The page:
One of the stout woman's acquisitions (from our collection I might add). A Dutch panty-girdle circa 1980.

Bunty, the Stout Woman

Her Point-of-View

The stout woman in question is a rather special lady. We have known her for nearly 30 years. She is in her 50's, but very well-proportioned. She is genuinely classy and at 5' 10" tall, with natural vital statistics of 46F-38-46, she is a quite a force to be reckoned with. She is one of the most sincere and honest people that we have ever met. My husband reckons she's a bit "Jolly hockey sticks and all that." Perhaps he's right. She is a throwback to another world, a character from a 'Girl's Own' annual.

For the purposes of this serious web site, the stout woman's great attraction is that she will pose, and is genuinely interested in our corsetry collection. Unfortunately, her proportions mean that we only have limited garments that will suit her ample frame. Nevertheless, she has been a 'good sport', and has tried on those articles in the collection that will fit her. 

Those who bemoan the passing of conventional corsetry, will not be encouraged by the comments that our friend makes whilst attempting the, very un-second millennium task, of attaching one's back suspenders!

The stout woman in a Spirella 305 and Triumph Doreen brassiere. 

Trials and Tribulations

In 2004, we attempted an experiment to see how a woman's flesh is compressed and/or re-distributed by a corset.

With the stout woman's agreement, we performed this simple experiment, suggested by my husband. The human body is virtually all fluid. Fluids are incompressible, therefore a corset, cannot reduce the figure. Wearing a corset does not cause instant weight loss so where does the body mass go. It cannot go inwards; it cannot be compressed; it must go somewhere.


the stout woman as close to naked as the human eye will ever see (left). The uplift of the bosom when she wears a Spirella corset and brassiere (middle right) is dramatic, and classical Spirella of the 1950's. Her bosom rose by 5 inches, however, her vital statistics remain 48-40-48.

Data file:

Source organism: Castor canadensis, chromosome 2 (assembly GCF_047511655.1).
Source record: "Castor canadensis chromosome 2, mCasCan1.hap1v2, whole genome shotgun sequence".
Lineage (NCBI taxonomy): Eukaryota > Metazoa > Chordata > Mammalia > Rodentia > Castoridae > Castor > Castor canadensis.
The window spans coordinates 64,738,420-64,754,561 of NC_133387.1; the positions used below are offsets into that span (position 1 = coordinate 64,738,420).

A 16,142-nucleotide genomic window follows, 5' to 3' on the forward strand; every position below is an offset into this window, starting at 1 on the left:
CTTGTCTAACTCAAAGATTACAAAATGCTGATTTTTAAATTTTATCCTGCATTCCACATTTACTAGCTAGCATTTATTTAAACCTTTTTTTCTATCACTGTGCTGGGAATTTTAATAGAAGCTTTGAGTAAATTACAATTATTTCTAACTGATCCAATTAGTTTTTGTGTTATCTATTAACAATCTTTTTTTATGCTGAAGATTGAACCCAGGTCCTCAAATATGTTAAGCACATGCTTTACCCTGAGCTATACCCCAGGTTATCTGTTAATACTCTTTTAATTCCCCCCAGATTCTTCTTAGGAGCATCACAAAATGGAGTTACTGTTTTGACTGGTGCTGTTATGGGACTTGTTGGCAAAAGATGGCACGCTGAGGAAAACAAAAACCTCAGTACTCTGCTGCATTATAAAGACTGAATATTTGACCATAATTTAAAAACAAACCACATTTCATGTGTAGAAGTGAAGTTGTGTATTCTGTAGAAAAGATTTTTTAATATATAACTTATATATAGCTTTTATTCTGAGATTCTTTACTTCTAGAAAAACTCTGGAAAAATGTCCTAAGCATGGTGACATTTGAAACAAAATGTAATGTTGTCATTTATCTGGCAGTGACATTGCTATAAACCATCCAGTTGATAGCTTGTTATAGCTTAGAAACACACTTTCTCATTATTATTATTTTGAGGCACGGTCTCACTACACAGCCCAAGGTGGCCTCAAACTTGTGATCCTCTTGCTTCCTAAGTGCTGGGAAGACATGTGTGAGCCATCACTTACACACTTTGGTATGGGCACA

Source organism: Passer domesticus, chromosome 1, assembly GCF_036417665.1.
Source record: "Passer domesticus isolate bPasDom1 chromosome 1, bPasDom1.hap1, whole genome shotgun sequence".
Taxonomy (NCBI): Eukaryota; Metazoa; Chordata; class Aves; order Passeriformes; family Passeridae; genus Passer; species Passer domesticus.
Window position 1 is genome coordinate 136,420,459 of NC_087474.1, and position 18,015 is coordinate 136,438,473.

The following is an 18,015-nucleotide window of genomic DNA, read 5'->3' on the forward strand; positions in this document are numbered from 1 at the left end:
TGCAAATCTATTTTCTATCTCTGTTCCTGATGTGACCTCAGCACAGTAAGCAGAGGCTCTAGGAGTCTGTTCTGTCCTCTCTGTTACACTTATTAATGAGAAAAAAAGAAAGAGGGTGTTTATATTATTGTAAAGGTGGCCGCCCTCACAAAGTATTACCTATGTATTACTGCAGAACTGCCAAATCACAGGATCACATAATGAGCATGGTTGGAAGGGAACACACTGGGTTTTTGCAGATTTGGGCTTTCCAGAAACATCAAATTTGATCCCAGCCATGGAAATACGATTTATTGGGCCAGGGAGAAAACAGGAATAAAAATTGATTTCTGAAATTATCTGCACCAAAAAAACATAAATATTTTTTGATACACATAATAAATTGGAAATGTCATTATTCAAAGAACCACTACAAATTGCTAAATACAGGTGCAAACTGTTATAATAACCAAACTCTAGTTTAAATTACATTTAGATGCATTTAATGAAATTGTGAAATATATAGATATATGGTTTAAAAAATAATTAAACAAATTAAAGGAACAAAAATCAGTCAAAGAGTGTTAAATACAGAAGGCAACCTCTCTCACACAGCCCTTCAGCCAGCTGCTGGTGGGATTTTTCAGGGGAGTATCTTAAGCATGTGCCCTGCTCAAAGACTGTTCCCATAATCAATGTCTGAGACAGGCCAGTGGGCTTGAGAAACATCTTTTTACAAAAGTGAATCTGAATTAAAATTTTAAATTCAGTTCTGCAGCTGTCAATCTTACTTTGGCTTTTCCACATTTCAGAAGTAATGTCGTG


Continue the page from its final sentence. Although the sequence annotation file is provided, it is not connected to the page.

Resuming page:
The Spirella has done what the company promised, it has supported and controlled. The combination of upper and lower foundation garments has smoothed her excess avoirdupois, and her clothes, as a consequence will hang better, the stout woman will feel better because she knows that she looks better. Her mass has been re-distributed, it has not been compressed, for it cannot.

On the right, the stout woman wears a reproduction Victorian corset. It has pulled in the waist, and would have gone at least another two inches, however, the stout woman was becoming restless and we desisted. Her vital statistics had become 49-38-49!

The human body is incompressible, however, the flesh can be moulded, re-distributed and supported. the stout woman was happiest in the Spirella. "It made me feel very elegant, but I don't know if I could live with my breasts up around my neck like that!" As for the Victorian corsets (an Axfords classic from 1985); "I couldn't live with the lace frills. They would show through anything. But the basic design is excellent. I would wear it for a formal evening, but the Spirella corset I could live with".



The Question of Knickers and Corsets


This controversy has been described elsewhere, but the stout woman's comments are worth repeating. On the right, clad in Hunkemöller brassiere and Spencer corset, only the picture on the left is correct. The knickers are worn over the corset. The brassiere should also be a better fit (F into D doesn't work), but the effect is fair.